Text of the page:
A First Look at Josephine in Kenmore Square

Petit Robert's successor goes full Francophile, with an extensive French wine list and a menu of modernized Gallic classics.

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The former Petit Robert space in Kenmore Square will soon open up with a new look, a new name, and an enthusiastic first-time owner that’s determined to bring the best of his Parisian past to Boston. In mid-May, Samuel Gosselin, a former telecommunications and healthcare executive, will open Josephine, a contemporary French Bistro inspired by some of his favorite wine bars and cafes in France.

“Because of my job, I’ve always had one foot in the restaurant industry,” Gosselin says. “I’ve run companies in the past, but I always wanted to create my own business and be my own boss. A few things happened to me in my life over the last couple years that really convinced me that this was the right time pursue my dream, which was owning and running my own restaurant. I’ve always loved cooking and good wine, and I just felt this was the natural evolution for me professionally.”

Located at 468 Commonwealth Avenue, Josephine (named after Gosselin’s mother) is helmed by chef Stefano Quaresima, formerly of Petit Robert in the South End, along with chef du cuisine Nick Oldham (Eastern Standard) and general manager Sam Wolf (Bistro du Midi). The small, boutique menu will focus on seasonal ingredients sourced locally, all of which will complement Gosselin’s extensive, all-French lineup of wines.

“People will see that the menu doesn’t have that many items, but I want each dish to be unique and a very interesting experience,” Gosselin says. “I like quality, not quantity. As far as the wine goes, I’m starting off with about 50 labels that pair properly with Stefano’s food. To pull that off, I looked toward great restaurants like Barcelona, which mostly has Spanish wine, or Coppa that is focused on Italian wine. I think Boston will appreciate a restaurant where you can come in and choose from Burgundy, Beaujolais, Bordeaux, Jura, Provence, Loire Valley, and Cotes du Rhone. We’ll showcase the wide variety of wines that France can offer.”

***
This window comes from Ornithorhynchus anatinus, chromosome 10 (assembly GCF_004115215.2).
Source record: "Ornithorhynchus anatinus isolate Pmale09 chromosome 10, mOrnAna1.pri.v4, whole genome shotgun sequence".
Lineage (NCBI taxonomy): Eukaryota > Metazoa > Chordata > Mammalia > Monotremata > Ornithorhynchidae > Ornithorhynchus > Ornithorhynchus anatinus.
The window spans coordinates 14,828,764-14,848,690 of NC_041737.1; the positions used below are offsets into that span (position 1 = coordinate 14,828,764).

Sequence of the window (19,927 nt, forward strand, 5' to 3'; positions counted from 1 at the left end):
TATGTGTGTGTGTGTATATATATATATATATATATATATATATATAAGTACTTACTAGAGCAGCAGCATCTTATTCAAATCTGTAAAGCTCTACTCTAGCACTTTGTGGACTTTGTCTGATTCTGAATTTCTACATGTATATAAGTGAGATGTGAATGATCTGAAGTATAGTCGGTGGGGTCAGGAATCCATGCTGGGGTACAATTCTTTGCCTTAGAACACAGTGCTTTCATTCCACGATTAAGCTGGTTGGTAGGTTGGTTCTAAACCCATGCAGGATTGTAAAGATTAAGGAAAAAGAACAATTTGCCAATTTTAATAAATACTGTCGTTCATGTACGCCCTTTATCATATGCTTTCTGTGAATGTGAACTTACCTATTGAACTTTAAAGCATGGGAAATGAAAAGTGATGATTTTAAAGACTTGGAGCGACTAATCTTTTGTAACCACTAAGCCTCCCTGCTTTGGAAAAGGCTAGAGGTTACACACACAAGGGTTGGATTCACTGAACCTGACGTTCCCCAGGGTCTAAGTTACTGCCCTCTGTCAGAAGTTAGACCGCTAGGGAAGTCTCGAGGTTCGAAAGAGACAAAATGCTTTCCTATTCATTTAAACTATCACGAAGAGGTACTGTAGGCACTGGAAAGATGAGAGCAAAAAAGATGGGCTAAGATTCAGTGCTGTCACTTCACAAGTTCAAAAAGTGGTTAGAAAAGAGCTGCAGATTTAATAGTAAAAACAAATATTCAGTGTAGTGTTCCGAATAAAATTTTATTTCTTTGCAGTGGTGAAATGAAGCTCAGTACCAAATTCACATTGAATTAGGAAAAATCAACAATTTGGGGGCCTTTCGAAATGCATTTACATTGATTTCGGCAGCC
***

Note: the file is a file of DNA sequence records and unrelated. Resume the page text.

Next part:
Quaresima and Oldham’s refined menu includes modern interpretations of classic Gallic dishes like Nage de Coquilles, mussels and clams in a coconut and lemongrass-based broth; Homard a l’Americaine; Calamars Farcis, squid stuffed with merquez sausage; and Canette en Deux Versions, roasted duck breast and duck leg confit served over sauce bigarade.

In addition to manning the wine program, Gosselin, a self-styled “handyman,” is helping to redesign the space. The owner is outfitting most of Josephine’s interior with large slabs of natural Berkshires wood and steel cut and molded by a local Revere welder. This aesthetic extends itself to the tables and chairs, which were crafted by artist Erik Schutz, who helped design Danny Meyer’s (a personal hero of Gosselin) furniture at Gramercy Tavern. The 3,500 square foot space will have seating for 80 guests, as well as a quaint patio that should open just in time to capture the best months of the al fresco season.

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468 Commonwealth Ave., Boston; 484-995-2797 or josephineboston.com.


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